The EESC issues between 160 and 190 opinions and information reports a year.
It also organises several annual initiatives and events with a focus on civil society and citizens’ participation such as the Civil Society Prize, the Civil Society Days, the Your Europe, Your Say youth plenary and the ECI Day.
The EESC brings together representatives from all areas of organised civil society, who give their independent advice on EU policies and legislation. The EESC's326 Members are organised into three groups: Employers, Workers and Various Interests.
The EESC has six sections, specialising in concrete topics of relevance to the citizens of the European Union, ranging from social to economic affairs, energy, environment, external relations or the internal market.
The EU approach to legal labour migration has, to date, been very fragmented and limited. The EESC considers that European immigration policy should take a strategic medium and long-term view and focus on providing a holistic and comprehensive approach to open and flexible legal channels for entry into the EU.
The EESC strongly believes that EU labour migration policy should be linked to the EU's labour market policy. Consequently, this would require the involvement of the social partners in helping to manage the procedures for access and admission.
The EESC therefore proposes that the EU promotes, in dialogue with third countries, a new generation of mobility partnership that includes flexible systems for mobility and legal procedures for labour migration to the EU.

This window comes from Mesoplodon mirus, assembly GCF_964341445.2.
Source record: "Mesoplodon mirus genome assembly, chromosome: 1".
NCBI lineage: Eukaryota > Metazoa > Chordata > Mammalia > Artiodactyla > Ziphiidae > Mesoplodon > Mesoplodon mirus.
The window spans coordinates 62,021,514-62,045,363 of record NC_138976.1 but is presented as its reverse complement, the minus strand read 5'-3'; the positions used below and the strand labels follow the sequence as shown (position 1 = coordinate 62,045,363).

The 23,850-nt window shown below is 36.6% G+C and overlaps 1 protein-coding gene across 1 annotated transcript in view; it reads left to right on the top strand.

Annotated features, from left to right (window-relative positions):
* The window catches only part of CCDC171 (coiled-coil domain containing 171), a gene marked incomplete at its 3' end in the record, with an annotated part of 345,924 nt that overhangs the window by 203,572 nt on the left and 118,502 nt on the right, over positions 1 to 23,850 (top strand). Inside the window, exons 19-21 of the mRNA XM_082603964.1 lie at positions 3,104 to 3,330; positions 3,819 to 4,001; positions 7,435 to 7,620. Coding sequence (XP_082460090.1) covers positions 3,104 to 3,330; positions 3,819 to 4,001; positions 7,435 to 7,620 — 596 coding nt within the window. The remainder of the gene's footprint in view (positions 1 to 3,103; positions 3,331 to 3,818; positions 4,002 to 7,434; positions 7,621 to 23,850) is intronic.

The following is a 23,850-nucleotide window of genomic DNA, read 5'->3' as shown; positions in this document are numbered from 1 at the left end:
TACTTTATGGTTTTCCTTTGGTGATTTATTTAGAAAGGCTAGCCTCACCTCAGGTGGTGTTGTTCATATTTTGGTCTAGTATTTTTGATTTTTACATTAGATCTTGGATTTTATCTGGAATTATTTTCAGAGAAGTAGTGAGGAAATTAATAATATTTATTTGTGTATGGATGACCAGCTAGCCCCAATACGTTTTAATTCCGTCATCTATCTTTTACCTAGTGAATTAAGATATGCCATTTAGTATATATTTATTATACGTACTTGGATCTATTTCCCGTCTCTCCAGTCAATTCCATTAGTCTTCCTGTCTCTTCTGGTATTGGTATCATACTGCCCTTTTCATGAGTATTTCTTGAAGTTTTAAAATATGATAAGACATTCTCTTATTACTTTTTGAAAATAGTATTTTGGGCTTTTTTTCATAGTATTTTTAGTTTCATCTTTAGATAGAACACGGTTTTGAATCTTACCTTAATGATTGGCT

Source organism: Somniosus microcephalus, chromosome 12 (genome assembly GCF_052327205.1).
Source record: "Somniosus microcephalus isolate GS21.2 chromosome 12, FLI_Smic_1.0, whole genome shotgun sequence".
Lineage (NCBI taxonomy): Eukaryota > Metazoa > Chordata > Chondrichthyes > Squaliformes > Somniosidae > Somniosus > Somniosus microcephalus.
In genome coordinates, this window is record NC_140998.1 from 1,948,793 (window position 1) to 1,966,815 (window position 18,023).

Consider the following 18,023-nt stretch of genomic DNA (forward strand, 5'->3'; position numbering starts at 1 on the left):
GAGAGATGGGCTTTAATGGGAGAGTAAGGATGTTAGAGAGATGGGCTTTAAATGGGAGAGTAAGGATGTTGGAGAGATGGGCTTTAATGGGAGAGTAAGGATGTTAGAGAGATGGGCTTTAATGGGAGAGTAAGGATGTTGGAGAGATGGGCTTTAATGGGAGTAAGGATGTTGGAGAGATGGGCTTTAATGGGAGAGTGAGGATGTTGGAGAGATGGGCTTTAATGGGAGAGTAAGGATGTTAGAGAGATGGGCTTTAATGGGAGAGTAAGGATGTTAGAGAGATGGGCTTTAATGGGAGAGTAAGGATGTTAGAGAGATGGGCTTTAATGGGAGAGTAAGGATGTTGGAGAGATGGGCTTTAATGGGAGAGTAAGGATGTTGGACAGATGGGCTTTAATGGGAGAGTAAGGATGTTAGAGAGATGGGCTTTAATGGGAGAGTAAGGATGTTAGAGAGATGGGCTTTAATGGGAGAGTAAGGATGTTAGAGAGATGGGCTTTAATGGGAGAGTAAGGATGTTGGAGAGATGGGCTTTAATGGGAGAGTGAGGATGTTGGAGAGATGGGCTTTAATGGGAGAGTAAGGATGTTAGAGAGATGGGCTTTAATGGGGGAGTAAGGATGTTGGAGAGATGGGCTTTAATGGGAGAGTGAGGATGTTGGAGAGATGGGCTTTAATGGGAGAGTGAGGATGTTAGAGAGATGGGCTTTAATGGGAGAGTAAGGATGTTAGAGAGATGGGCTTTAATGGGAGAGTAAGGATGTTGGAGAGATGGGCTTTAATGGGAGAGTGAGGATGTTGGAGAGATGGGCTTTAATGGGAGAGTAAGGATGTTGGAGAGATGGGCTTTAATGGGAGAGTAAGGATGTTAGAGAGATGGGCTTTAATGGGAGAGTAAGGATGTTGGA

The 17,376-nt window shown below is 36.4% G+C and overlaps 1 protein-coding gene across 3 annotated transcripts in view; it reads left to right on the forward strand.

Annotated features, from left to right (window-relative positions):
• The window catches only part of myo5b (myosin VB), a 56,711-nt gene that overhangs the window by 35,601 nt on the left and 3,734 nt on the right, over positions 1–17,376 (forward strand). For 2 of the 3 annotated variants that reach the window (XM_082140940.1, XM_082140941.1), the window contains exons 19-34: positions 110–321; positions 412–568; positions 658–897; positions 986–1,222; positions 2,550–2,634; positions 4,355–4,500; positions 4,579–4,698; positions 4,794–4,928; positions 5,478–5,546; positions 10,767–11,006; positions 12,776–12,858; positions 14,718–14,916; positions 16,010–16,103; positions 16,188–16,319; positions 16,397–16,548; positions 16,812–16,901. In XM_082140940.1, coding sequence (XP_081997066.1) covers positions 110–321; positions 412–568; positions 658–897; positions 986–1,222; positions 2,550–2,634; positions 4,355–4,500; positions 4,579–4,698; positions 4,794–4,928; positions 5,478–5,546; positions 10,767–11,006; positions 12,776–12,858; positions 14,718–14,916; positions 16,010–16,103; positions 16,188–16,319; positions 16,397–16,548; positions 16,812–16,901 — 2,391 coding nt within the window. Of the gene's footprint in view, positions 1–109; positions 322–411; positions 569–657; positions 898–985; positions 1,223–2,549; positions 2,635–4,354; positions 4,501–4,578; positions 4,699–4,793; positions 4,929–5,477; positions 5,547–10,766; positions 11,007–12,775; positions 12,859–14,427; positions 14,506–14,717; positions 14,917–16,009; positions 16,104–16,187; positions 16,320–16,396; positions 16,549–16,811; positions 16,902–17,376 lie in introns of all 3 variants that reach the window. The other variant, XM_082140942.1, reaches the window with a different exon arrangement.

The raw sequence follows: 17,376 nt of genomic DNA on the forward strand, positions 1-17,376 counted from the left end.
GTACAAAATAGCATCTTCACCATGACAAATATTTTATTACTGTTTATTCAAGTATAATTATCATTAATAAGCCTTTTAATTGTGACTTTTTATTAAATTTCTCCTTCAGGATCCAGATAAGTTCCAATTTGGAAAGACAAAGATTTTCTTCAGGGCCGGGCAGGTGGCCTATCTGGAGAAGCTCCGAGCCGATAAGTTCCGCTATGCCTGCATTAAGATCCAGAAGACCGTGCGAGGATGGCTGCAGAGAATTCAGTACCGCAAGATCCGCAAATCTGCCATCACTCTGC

In negotiating these agreements, account should be taken of the various bilateral agreements that the Member States have concluded with various third countries and positive examples and good practices should be drawn from these agreements. Therefore, the EESC urges the Commission, and in particular the Directorates responsible for employment and immigration policies, to gather the current experiences between the EU Member States and third countries regarding regular access for labour migrants.
The labour market integration of third-country nationals should be supported by pre-departure and post-arrival training and skills-development programmes, as well as, specific job search support services. The non-recognition of diplomas and qualifications reduces the potential pool of qualified migrant workers from which EU employers can fill their vacancies, not to mention that this constitutes a crucial obstacle towards achieving the objectives of an EU labour migration and labour market policy. Therefore an effective recognition of diplomas and qualifications through formal and non-formal learning needs to be developed.